Apparently the original thread died with the older V-I, so I thought I’d start a new thread–a general discussion thread on Christianity. I recently watched a conversation with Tim Keller that made me search for this thread. I wanted to comment on two points he made. I’ll do that in the first comment post.
7 thoughts on “Christianity Corner”
Keller makes two claims that made me bristle a bit, and I wanted to discuss that here. Before I do, I should acknowledge that Keller has to respond to very difficult questions, and doing so when some or many of his answers are complex and nuanced. He’s in an extremely difficult position, and overall, I think he does a good job. In this clip, I think I agree with him far more than I disagree—at least on the major points. Again, my problem have to do with some of his arguments, which some might see as nitpicking on my part. I’ll let readers decide. First, here’s the clip:
Keller starts off by claiming that everyone—including omnists, i.e., those who believe all religions are true—is exclusive. To me, this was closer to sophistry than a sound or fair claim—at least not without some important caveats. The inclusiveness of an omnist is precisely what prevents him from accepting a belief that only one religion is true (or superior). Does that make him exclusive? Technically yes, but to be inclusive, he would have to accept something that contradicts his belief. Additionally, I’m pretty sure this type of exclusiveness would not offend most people, whereas the idea that one religion is true and all others are false would likely offend many. It would be more intellectually honest for Keller to acknowledge this. Additionally, he (and others who believe that only one religion is the true one) should acknowledge an arrogant undertone to this the claim that one real—or at the very least, it can create that impression, implying they’re wiser and more enlightened than those who do not believe in their religion. (I believe there is a way this belief is not so arrogant and offensive, and I’ll try to explain that later.)
Having said that, I do think Keller is correct on some level—namely, omnists can be exclusive in an offensive way, similar to the way Christians and other fundamentalists can be. This occurs if omnists take a more absolutist view of their beliefs and militantly pushing them on others, disallowing expression of people who believe that only one religion is true.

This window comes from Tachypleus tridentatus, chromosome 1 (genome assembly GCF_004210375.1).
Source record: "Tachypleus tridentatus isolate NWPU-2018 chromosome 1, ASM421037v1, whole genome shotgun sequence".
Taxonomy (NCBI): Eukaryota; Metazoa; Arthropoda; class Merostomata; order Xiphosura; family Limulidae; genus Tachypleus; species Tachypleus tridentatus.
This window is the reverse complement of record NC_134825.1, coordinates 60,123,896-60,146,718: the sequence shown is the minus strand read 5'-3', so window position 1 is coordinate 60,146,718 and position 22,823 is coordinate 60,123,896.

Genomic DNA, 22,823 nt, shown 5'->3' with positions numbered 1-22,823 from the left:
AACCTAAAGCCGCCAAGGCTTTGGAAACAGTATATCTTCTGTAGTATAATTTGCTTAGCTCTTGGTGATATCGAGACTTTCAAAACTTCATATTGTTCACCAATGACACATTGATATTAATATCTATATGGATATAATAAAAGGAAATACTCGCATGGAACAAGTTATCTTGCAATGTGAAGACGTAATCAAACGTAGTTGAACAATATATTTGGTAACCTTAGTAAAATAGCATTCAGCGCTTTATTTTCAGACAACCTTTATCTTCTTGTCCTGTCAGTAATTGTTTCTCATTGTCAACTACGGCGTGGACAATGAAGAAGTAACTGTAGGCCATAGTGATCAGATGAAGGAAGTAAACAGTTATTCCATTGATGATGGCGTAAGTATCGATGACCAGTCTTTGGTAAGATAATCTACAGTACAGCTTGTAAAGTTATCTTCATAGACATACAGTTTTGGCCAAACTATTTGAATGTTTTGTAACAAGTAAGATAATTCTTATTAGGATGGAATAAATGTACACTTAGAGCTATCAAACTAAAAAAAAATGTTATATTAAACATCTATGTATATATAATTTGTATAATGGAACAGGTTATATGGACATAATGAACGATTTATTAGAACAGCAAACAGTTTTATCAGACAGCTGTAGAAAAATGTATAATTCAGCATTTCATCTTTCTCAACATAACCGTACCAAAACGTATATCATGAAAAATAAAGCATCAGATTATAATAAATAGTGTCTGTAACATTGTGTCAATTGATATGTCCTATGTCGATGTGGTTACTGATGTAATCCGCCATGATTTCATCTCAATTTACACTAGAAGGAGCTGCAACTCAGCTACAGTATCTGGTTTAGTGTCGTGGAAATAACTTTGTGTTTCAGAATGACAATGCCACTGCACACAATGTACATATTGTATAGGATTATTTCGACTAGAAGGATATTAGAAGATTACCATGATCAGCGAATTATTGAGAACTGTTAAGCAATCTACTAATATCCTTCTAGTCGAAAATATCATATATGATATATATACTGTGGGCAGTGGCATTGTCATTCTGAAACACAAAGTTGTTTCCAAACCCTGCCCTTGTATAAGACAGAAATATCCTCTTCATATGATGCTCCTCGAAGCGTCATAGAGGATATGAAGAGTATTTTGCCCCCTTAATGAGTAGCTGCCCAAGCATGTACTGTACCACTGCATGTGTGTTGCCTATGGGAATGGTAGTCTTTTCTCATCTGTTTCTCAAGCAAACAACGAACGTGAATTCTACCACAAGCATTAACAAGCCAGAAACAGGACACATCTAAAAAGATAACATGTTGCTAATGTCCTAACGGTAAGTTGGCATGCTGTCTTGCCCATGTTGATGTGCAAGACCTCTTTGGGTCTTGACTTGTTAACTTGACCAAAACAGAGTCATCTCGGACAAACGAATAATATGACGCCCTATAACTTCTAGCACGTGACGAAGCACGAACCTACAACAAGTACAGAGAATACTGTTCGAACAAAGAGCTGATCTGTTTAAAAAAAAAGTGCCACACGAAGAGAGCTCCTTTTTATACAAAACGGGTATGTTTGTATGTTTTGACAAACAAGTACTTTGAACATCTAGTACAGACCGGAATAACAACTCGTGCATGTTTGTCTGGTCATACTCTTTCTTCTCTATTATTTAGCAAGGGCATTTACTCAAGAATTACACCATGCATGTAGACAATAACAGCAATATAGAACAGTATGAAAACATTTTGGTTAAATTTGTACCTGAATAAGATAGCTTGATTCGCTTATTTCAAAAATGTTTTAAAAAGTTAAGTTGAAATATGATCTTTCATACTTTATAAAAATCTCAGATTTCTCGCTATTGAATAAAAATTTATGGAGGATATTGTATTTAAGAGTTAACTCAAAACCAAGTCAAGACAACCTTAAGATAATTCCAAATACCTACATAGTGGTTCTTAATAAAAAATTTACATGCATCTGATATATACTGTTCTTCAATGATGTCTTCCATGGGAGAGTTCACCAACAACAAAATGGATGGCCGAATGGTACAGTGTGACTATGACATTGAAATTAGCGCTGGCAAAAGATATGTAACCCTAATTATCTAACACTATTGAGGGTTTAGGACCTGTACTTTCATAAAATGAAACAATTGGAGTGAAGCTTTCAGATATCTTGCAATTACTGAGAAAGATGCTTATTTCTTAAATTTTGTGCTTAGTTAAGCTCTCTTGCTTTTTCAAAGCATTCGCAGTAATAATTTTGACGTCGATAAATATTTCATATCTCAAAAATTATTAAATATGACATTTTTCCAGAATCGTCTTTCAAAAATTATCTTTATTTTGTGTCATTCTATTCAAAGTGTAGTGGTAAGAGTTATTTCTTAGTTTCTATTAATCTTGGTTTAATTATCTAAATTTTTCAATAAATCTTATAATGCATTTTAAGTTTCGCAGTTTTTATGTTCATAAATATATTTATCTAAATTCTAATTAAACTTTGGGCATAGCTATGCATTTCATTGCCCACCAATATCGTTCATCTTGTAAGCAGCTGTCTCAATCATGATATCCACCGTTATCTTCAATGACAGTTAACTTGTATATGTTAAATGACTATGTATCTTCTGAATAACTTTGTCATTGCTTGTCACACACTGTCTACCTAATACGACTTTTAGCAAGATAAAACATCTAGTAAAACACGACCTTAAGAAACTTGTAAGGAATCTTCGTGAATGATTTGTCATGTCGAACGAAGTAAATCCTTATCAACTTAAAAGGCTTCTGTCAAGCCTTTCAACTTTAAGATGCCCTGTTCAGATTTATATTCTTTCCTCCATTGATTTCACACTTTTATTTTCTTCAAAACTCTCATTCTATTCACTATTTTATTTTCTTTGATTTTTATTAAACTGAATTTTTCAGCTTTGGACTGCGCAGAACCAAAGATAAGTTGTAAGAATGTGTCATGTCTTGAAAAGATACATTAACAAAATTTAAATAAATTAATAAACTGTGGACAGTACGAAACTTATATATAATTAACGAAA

Really, I think main the problem isn’t the stance on religions so much as the attitudes and certitude behind these stances. Are the attitudes driven by hubris or humility? Is there certitude or circumspection when people express and discuss their religious beliefs? My sense is that the answers to these questions are more critical than the actual religious positions. And I think that’s essentially Keller’s point. I tend to think he could make this point, without the claim above and also acknowledge the problematic nature of the Christian position. Indeed, I think that may strengthen his point. (In another interview of this series, I thought Keller has a persuasive way of addressing this problematic element.)
I am not a fan of Timothy Keller. The only thing I really know of him is his marriage and family work, which to me is a bit simplistic, and while, perhaps, “gospel centric”, serves to reinforce a first century power dynamic where man good, woman not so good, or not as good, while not necessarily taking into account or caring about the evolution of humanity over the last 2000 plus years.
Now, having said this, I happen to agree with Keller. Not about the eternal destination of those who don’t believe as Keller believes, but when it comes to religion, faith or non religion, everyone believes they are right, and everyone else wrong, or at the very least, not as right as those who believe in the same way. I believe what I believe because I think I’m right. If I didn’t think that, I would believe something else. We believe what we believe to be right, or else we would believe something els.
I don’t really know Keller’s views on marriage, or men and women, but I’m wondering if you listened to the click. If so, what did you think of his positions, besides the two you mentioned? And what else don’t you like about Keller?
I did listen, twice, in fact. I’m not sure what I missed. I don’t remember the initial question about the eternal destination, “is it fait…,” or, “Is it unfair…”, and Keller gave a one word response, and I don’t remember if i9t was yes or no, and I don’t think it really matters. The fairness or unfairness of it all, is irrelevant, at least to my thinking of Keller’s thinking, if that makes sense at all. Fair or unfair, to Keller’s way of thinking, it doesn’t matter. The rues are the rules. If you believe this way, you go to heaven. If not, so sorry, go to hell, go directly to hell, do not pass go, do not collect $200.
I’m not sure what I missed, but if you’d like me to comment on somethingh, let me know.
I didn’t listen to the clip in a while, so I wasn’t sure about the number of topics Keller spoke about it–but I guess it was basically about who goes to hell and inclusive vs. exclusive attitudes towards religion.
Does he come across as this glib and even callous? I don’t get that sense, although my impression is shaped by other videos from the series as well as some of his podcasts. He does give a curt, “Yes,” when the interviewer asks, “Is it fair?”–so I can see how you get that impression.
I don’t know if I would characterize Keller’s response as callous. I think the glibness comes from me more than anything else. In much of my early Christian experience the church was obsessed with “saving” people for heaven from hell. I would later refer to this as a “cosmic game of salvation”, hence the, do not accept Christ, go to hell, go directly to hell, do not pass go, do not collect $200.
OK, got it.